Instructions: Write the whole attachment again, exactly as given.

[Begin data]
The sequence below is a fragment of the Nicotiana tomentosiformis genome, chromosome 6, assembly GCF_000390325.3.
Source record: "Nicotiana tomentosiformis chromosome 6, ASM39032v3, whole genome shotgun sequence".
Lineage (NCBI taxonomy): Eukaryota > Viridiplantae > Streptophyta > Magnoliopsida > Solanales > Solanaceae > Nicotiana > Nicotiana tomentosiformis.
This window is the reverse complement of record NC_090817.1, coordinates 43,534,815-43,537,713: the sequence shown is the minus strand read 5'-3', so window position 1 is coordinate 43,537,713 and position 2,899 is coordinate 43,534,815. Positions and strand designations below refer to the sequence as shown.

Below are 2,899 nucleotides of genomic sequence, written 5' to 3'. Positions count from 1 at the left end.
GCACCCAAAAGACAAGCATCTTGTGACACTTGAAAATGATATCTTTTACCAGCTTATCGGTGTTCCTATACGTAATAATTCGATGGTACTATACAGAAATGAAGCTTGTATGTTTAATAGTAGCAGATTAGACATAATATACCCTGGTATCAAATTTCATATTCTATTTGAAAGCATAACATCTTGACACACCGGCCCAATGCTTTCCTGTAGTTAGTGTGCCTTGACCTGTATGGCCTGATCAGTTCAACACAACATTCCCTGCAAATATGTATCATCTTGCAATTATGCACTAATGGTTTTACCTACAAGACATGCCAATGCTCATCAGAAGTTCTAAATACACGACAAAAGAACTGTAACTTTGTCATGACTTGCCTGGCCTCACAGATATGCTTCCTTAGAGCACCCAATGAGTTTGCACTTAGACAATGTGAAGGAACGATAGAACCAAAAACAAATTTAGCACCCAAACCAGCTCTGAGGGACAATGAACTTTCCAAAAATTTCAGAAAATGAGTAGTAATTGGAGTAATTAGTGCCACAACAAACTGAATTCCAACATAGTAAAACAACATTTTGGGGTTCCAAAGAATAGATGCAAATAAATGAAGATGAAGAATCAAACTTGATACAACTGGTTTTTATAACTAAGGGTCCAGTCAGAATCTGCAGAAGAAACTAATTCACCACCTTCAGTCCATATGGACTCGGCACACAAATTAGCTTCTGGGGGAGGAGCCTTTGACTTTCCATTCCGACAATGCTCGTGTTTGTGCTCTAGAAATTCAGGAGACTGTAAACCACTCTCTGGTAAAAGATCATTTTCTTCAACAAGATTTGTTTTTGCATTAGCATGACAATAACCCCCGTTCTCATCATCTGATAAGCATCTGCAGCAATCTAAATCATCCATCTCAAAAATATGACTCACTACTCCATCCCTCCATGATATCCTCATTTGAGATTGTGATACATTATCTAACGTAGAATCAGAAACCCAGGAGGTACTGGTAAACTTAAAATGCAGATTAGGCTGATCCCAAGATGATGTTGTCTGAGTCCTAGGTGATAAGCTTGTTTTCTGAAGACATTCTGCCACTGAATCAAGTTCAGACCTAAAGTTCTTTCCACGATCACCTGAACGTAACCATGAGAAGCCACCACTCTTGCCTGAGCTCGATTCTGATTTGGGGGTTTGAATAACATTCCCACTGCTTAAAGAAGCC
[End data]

The sequence below is a fragment of the Nicotiana tomentosiformis genome, chromosome 6, assembly GCF_000390325.3.
Source record: "Nicotiana tomentosiformis chromosome 6, ASM39032v3, whole genome shotgun sequence".
Lineage (NCBI taxonomy): Eukaryota > Viridiplantae > Streptophyta > Magnoliopsida > Solanales > Solanaceae > Nicotiana > Nicotiana tomentosiformis.
This window is the reverse complement of record NC_090817.1, coordinates 43,534,815-43,537,713: the sequence shown is the minus strand read 5'-3', so window position 1 is coordinate 43,537,713 and position 2,899 is coordinate 43,534,815. Positions and strand designations below refer to the sequence as shown.

Below are 2,899 nucleotides of genomic sequence, written 5' to 3'. Positions count from 1 at the left end.
GCACCCAAAAGACAAGCATCTTGTGACACTTGAAAATGATATCTTTTACCAGCTTATCGGTGTTCCTATACGTAATAATTCGATGGTACTATACAGAAATGAAGCTTGTATGTTTAATAGTAGCAGATTAGACATAATATACCCTGGTATCAAATTTCATATTCTATTTGAAAGCATAACATCTTGACACACCGGCCCAATGCTTTCCTGTAGTTAGTGTGCCTTGACCTGTATGGCCTGATCAGTTCAACACAACATTCCCTGCAAATATGTATCATCTTGCAATTATGCACTAATGGTTTTACCTACAAGACATGCCAATGCTCATCAGAAGTTCTAAATACACGACAAAAGAACTGTAACTTTGTCATGACTTGCCTGGCCTCACAGATATGCTTCCTTAGAGCACCCAATGAGTTTGCACTTAGACAATGTGAAGGAACGATAGAACCAAAAACAAATTTAGCACCCAAACCAGCTCTGAGGGACAATGAACTTTCCAAAAATTTCAGAAAATGAGTAGTAATTGGAGTAATTAGTGCCACAACAAACTGAATTCCAACATAGTAAAACAACATTTTGGGGTTCCAAAGAATAGATGCAAATAAATGAAGATGAAGAATCAAACTTGATACAACTGGTTTTTATAACTAAGGGTCCAGTCAGAATCTGCAGAAGAAACTAATTCACCACCTTCAGTCCATATGGACTCGGCACACAAATTAGCTTCTGGGGGAGGAGCCTTTGACTTTCCATTCCGACAATGCTCGTGTTTGTGCTCTAGAAATTCAGGAGACTGTAAACCACTCTCTGGTAAAAGATCATTTTCTTCAACAAGATTTGTTTTTGCATTAGCATGACAATAACCCCCGTTCTCATCATCTGATAAGCATCTGCAGCAATCTAAATCATCCATCTCAAAAATATGACTCACTACTCCATCCCTCCATGATATCCTCATTTGAGATTGTGATACATTATCTAACGTAGAATCAGAAACCCAGGAGGTACTGGTAAACTTAAAATGCAGATTAGGCTGATCCCAAGATGATGTTGTCTGAGTCCTAGGTGATAAGCTTGTTTTCTGAAGACATTCTGCCACTGAATCAAGTTCAGACCTAAAGTTCTTTCCACGATCACCTGAACGTAACCATGAGAAGCCACCACTCTTGCCTGAGCTCGATTCTGATTTGGGGGTTTGAATAACATTCCCACTGCTTAAAGAAGCC